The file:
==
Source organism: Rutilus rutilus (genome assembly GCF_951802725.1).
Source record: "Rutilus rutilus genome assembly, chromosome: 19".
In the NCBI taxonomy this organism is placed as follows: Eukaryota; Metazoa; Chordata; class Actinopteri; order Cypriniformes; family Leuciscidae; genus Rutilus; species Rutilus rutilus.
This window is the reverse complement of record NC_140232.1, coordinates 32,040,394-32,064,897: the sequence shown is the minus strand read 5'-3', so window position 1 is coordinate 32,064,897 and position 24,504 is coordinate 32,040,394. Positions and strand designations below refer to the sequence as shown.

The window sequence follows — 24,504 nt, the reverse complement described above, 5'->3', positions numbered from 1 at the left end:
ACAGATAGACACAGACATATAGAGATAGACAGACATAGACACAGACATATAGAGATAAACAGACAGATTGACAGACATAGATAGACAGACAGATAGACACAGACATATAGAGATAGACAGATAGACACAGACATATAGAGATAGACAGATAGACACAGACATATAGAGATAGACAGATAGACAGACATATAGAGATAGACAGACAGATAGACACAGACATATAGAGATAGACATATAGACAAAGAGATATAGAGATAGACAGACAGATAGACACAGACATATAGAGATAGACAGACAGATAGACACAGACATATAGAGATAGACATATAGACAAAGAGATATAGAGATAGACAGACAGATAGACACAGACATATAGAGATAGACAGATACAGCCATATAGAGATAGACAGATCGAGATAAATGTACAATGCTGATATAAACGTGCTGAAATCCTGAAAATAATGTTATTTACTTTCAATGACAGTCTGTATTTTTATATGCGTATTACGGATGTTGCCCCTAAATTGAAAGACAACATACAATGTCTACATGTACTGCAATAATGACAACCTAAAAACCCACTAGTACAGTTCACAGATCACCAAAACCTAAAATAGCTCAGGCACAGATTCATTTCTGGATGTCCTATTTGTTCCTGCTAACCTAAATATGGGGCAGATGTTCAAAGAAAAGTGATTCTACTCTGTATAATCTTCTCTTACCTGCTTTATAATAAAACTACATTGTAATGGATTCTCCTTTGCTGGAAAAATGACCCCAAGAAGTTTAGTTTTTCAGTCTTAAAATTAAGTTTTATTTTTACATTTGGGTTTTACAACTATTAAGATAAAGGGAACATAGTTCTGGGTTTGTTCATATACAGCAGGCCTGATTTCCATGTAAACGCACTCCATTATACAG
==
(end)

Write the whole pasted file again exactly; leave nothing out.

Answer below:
Source organism: Rutilus rutilus (genome assembly GCF_951802725.1).
Source record: "Rutilus rutilus genome assembly, chromosome: 19".
In the NCBI taxonomy this organism is placed as follows: Eukaryota; Metazoa; Chordata; class Actinopteri; order Cypriniformes; family Leuciscidae; genus Rutilus; species Rutilus rutilus.
This window is the reverse complement of record NC_140232.1, coordinates 32,040,394-32,064,897: the sequence shown is the minus strand read 5'-3', so window position 1 is coordinate 32,064,897 and position 24,504 is coordinate 32,040,394. Positions and strand designations below refer to the sequence as shown.

The window sequence follows — 24,504 nt, the reverse complement described above, 5'->3', positions numbered from 1 at the left end:
ACAGATAGACACAGACATATAGAGATAGACAGACATAGACACAGACATATAGAGATAAACAGACAGATTGACAGACATAGATAGACAGACAGATAGACACAGACATATAGAGATAGACAGATAGACACAGACATATAGAGATAGACAGATAGACACAGACATATAGAGATAGACAGATAGACAGACATATAGAGATAGACAGACAGATAGACACAGACATATAGAGATAGACATATAGACAAAGAGATATAGAGATAGACAGACAGATAGACACAGACATATAGAGATAGACAGACAGATAGACACAGACATATAGAGATAGACATATAGACAAAGAGATATAGAGATAGACAGACAGATAGACACAGACATATAGAGATAGACAGATACAGCCATATAGAGATAGACAGATCGAGATAAATGTACAATGCTGATATAAACGTGCTGAAATCCTGAAAATAATGTTATTTACTTTCAATGACAGTCTGTATTTTTATATGCGTATTACGGATGTTGCCCCTAAATTGAAAGACAACATACAATGTCTACATGTACTGCAATAATGACAACCTAAAAACCCACTAGTACAGTTCACAGATCACCAAAACCTAAAATAGCTCAGGCACAGATTCATTTCTGGATGTCCTATTTGTTCCTGCTAACCTAAATATGGGGCAGATGTTCAAAGAAAAGTGATTCTACTCTGTATAATCTTCTCTTACCTGCTTTATAATAAAACTACATTGTAATGGATTCTCCTTTGCTGGAAAAATGACCCCAAGAAGTTTAGTTTTTCAGTCTTAAAATTAAGTTTTATTTTTACATTTGGGTTTTACAACTATTAAGATAAAGGGAACATAGTTCTGGGTTTGTTCATATACAGCAGGCCTGATTTCCATGTAAACGCACTCCATTATACAG